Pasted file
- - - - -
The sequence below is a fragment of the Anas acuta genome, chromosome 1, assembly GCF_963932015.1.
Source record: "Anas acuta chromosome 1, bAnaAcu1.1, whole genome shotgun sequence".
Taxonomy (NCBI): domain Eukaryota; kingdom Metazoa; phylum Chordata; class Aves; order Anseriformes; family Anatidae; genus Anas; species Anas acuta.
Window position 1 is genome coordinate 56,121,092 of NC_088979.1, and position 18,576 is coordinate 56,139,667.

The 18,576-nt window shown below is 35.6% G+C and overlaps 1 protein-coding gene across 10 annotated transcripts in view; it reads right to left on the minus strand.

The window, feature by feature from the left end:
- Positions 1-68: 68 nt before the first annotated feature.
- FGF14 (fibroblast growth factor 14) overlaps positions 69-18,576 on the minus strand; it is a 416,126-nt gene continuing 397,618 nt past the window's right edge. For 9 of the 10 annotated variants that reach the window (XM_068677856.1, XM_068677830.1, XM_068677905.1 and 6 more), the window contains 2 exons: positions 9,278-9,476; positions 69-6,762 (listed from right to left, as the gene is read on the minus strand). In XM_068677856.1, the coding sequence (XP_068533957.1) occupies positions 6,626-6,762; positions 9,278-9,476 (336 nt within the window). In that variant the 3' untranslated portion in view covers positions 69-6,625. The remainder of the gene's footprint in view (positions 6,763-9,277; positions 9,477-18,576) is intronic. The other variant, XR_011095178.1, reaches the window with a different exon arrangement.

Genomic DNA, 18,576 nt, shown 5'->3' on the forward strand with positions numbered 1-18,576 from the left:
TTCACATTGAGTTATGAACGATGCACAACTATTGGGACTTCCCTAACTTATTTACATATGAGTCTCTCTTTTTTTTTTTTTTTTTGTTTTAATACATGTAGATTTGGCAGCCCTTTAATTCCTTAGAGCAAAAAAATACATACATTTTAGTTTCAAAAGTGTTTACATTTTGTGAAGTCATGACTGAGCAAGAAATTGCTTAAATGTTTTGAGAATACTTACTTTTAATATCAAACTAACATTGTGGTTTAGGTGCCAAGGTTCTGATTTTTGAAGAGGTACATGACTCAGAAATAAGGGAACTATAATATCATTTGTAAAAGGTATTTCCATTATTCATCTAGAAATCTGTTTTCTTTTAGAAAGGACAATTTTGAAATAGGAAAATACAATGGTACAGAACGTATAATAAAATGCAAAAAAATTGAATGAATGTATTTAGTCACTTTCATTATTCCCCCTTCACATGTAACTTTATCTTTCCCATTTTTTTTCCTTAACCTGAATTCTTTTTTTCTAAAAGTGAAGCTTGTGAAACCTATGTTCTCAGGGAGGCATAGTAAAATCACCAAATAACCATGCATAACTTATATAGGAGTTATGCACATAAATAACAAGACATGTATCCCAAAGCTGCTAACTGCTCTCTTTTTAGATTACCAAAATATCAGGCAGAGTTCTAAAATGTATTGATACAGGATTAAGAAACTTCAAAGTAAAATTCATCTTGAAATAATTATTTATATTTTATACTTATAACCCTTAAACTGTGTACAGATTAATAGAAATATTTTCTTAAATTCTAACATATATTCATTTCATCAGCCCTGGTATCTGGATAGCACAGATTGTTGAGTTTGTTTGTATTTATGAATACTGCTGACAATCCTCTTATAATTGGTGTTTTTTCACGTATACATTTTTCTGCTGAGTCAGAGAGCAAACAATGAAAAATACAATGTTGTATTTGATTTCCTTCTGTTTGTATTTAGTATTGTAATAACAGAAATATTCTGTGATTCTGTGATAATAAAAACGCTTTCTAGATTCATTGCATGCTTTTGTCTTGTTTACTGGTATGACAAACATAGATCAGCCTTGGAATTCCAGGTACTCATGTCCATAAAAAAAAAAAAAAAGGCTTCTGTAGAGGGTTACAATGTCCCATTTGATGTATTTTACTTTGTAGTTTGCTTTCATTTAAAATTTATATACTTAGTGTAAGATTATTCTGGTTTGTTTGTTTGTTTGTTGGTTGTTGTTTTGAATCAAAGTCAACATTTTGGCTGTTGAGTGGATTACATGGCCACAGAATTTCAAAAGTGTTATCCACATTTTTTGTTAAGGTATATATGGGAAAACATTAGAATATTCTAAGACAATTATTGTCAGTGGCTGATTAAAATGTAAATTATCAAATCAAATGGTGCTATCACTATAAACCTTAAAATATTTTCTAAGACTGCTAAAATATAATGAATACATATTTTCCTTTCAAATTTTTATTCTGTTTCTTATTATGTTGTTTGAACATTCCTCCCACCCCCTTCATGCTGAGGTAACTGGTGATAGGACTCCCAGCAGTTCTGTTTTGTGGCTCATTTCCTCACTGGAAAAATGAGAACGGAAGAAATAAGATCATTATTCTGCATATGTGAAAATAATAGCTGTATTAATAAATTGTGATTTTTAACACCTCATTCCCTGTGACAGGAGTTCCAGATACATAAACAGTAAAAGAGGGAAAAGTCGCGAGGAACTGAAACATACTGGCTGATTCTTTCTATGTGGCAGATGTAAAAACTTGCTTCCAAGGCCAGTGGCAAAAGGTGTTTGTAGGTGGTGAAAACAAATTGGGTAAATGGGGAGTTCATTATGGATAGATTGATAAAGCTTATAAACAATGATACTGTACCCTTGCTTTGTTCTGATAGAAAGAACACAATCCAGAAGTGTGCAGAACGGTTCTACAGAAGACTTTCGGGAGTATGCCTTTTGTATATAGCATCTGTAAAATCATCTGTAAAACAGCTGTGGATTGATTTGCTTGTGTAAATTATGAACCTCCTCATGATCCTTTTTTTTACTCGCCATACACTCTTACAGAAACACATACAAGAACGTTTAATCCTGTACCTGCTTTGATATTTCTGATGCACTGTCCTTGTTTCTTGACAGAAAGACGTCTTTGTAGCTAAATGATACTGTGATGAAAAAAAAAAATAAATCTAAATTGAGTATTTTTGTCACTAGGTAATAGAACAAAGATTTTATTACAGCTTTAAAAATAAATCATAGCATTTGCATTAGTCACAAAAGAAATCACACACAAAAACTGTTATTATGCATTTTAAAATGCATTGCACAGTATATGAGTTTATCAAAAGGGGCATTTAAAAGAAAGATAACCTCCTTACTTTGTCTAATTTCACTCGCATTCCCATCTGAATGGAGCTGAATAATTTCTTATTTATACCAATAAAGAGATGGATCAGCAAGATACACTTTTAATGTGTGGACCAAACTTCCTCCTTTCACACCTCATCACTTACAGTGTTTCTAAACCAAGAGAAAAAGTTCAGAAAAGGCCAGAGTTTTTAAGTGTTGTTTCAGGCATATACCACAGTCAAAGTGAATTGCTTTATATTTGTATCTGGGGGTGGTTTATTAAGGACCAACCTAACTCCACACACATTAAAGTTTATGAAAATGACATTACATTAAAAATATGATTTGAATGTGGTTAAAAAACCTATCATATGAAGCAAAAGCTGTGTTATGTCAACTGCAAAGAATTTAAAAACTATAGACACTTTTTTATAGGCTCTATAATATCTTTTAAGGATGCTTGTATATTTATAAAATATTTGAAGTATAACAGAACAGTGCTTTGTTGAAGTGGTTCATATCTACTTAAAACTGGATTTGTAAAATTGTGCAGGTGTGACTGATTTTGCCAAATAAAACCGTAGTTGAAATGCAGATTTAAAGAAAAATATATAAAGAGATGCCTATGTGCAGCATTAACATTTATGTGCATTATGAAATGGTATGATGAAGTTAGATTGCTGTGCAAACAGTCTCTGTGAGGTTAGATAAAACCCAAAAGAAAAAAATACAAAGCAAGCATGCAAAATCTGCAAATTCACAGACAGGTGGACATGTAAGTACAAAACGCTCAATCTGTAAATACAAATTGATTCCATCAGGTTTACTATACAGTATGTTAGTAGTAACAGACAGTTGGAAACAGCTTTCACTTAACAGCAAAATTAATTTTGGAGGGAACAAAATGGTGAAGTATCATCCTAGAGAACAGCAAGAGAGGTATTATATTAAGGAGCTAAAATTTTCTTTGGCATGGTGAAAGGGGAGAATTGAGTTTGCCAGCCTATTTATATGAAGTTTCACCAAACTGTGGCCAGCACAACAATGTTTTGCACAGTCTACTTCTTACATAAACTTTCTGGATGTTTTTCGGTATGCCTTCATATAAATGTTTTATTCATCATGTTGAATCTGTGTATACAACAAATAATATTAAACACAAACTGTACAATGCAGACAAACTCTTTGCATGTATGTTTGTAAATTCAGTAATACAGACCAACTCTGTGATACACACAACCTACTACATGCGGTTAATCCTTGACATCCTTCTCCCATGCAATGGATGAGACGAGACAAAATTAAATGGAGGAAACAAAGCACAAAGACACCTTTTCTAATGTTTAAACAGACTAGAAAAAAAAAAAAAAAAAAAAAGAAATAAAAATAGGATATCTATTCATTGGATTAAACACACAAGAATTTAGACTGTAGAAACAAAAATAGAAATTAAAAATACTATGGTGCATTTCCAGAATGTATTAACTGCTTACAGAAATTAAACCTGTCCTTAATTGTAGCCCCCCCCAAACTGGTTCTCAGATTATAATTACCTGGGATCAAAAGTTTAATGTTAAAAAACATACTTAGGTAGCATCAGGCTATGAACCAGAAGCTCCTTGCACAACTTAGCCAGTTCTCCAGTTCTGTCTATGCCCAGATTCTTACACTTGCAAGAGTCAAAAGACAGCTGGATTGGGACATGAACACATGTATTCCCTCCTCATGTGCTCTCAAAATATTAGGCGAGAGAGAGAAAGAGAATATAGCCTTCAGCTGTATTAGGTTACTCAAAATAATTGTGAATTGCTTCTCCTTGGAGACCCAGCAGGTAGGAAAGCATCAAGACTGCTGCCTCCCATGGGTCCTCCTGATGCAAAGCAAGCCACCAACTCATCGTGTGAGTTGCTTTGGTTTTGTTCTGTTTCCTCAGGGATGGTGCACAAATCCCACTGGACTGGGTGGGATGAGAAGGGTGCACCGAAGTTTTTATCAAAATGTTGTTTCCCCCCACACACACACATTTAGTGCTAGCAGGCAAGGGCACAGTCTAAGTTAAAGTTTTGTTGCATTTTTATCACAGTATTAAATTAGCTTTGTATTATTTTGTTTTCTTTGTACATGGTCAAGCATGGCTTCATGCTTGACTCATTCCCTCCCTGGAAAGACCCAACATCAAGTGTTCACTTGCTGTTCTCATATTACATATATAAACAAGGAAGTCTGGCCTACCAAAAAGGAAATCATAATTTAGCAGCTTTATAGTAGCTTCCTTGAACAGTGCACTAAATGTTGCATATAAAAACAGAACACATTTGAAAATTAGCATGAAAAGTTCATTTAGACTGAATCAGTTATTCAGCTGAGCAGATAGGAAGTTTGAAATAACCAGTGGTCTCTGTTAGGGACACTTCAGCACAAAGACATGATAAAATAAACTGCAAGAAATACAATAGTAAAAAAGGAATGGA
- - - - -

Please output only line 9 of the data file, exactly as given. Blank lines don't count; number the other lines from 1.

Genomic DNA, 18,576 nt, shown 5'->3' on the forward strand with positions numbered 1-18,576 from the left: